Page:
Snap a QR code from a product at Best Buy to instantly know more than the teenager trying to sell it to you

Best Buy - QR codes

I was at Best Buy the other night helping a friend buy a new notebook computer, and she saw one of those QR codes I’ve been blogging about.  First of all, I’m excited that those who know me, and those who follow me on my blog and on my QR code facebook page can identify these 2D barcodes out in the wild!  They know what they’re for, even if they haven’t tried snapping a QR code before from their own device.

So, of course I had to whip my iPhone out and snap that QR code with one of the many free reader apps available (search for iCandyMobile in the AppStore, that’s currently the one I use most).  Snapping the code took me to the Best Buy website and immediately pulled up the model information page for the Toshiba computer we wanted to know more about.  We were able to see all of the information that was on the info card next to the computer, plus all the detailed specs that were not on the card and unknown to the teenager wanting to help me.   Cool  🙂

The concept behind scanning a QR code and viewing more information on my mobile is pretty great, but Best Buy has one of the best implementations I’ve seen.  They followed an important “best practice” of ensuring the URL for each QR code took me to a mobile-friendly page which was optimized for my iPhone.  The webpage was attractive and informative, and I could use the nicer features of my smartphone’s browser to be able to zoom into larger images and toggle animated panels of exactly the features and specifications I wanted to see.

Best Buy also took the opportunity to create a long-term relationship with me based on my short-term action of snapping that QR code, which is important in supporting brand loyalty and therefore revenue.  This was accomplished by allowing me to sign into my current Best Buy account, or to create a new one from the product page I had visited.  The page auto-filled my zip code in after I allowed their website to use my GPS location, and I could find other stores with that computer in stock.  From the same page, I had the option to read reviews on the product from other customers, and even add the notebook to my shopping cart with a single click!  Ok, at that point if the product was in stock, I could simply pick it up off the shelf and put it in my real shopping cart parked in front of me, but it’s a great feature when a store has run out of something still available from their website.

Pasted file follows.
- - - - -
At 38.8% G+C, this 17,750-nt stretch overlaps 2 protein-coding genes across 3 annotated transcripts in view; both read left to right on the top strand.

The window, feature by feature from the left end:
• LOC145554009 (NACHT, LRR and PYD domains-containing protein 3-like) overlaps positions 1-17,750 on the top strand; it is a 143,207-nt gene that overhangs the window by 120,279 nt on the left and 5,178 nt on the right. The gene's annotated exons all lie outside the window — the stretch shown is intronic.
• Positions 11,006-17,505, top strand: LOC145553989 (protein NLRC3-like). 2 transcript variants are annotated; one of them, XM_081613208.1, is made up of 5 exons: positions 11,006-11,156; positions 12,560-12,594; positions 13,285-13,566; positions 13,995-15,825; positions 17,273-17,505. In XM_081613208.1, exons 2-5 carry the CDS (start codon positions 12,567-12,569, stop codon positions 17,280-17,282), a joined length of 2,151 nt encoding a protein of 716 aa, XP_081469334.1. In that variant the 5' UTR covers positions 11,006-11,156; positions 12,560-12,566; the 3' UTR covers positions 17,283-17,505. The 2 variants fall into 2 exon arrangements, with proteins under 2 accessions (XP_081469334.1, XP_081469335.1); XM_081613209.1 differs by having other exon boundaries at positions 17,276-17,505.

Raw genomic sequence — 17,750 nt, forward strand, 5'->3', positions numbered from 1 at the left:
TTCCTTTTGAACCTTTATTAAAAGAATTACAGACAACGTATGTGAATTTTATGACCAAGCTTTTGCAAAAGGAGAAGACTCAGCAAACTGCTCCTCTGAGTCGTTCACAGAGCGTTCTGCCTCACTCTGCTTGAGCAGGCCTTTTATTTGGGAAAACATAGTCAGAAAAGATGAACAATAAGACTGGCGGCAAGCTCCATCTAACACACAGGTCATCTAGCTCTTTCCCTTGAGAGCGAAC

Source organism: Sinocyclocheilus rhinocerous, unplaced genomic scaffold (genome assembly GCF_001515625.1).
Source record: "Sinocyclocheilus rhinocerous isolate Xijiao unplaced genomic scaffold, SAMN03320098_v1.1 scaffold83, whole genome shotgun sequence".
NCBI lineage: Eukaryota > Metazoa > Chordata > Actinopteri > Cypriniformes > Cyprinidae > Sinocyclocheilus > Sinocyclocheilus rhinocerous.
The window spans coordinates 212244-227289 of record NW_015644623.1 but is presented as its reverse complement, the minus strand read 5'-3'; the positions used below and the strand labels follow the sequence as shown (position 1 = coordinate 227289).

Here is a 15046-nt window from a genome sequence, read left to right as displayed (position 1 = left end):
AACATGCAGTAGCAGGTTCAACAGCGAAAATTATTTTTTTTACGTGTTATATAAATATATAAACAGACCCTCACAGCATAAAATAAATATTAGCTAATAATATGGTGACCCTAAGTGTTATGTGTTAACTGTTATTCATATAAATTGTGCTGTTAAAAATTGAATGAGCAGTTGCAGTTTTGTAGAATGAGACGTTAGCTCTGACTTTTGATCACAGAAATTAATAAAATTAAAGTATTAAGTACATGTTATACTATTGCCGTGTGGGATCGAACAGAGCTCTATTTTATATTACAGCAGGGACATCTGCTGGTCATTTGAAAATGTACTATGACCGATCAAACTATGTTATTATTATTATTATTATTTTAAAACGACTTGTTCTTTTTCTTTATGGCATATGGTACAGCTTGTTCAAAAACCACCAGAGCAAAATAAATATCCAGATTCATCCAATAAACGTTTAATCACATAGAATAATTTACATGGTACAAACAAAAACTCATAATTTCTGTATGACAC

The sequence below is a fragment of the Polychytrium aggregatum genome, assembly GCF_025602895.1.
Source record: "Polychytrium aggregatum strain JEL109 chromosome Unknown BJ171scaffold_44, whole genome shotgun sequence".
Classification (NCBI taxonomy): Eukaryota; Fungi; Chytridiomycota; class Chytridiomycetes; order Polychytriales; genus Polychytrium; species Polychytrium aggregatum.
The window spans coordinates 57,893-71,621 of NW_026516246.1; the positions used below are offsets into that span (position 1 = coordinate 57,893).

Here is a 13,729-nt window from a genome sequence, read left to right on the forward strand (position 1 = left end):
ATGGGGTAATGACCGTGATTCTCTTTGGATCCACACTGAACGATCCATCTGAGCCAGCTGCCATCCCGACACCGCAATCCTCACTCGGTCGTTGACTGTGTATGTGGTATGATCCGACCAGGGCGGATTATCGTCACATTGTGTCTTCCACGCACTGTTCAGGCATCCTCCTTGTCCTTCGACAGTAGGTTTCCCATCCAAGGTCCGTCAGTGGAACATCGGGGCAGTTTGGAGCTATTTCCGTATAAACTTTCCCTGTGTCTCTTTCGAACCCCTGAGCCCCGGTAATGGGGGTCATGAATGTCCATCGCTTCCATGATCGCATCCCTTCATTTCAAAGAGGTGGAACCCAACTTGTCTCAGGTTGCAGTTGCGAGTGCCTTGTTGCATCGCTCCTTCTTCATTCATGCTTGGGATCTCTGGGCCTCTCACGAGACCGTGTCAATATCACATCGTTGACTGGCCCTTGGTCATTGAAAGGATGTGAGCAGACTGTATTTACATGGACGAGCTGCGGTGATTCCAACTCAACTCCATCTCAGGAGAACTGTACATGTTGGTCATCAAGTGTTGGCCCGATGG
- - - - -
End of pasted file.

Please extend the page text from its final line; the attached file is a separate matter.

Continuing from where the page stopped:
Overall, I was very happy with the experience – save one thing.  There were only 2 products out of the tens or more we looked at that had QR codes!  I couldn’t find out more about all of the other products sitting next to the Toshiba notebook, nor could I read the reviews posted by other consumers.  Taking a list of the products I was interested in would have required me to resort to typing out long and funky model numbers on my phone and taking some rough photos of the product myself.

How does one encourage a huge company like Best Buy to spend time and effort on affixing QR codes to all of their retail product displays, their marketing and promotional materials, and maybe even their price tags?  I’m already looking into it, and will publish my findings soon  🙂

Remember, today Sunday Aug 29th is the last day of voting for my panel topic at next year’s SXSW Interactive Festival! So please take the time to vote for my panel entitled QR Who QR: Exploring QR Codes, it only takes a few mins to sign up for an account, and they won’t spam the heck outta ya.  Leave me a comment or question on the page after you’ve voted, I’d love to hear what people think and it happens to help me in the selection process!

Author: Grant Norwood

Designer of things you click. Vegetable rights activist. Volunteer with tiny humans. Austin-ish, Texas.

People describe me as a rad web developer, product manager, solutions architect, public speaker, volunteer, and non-profit board member.

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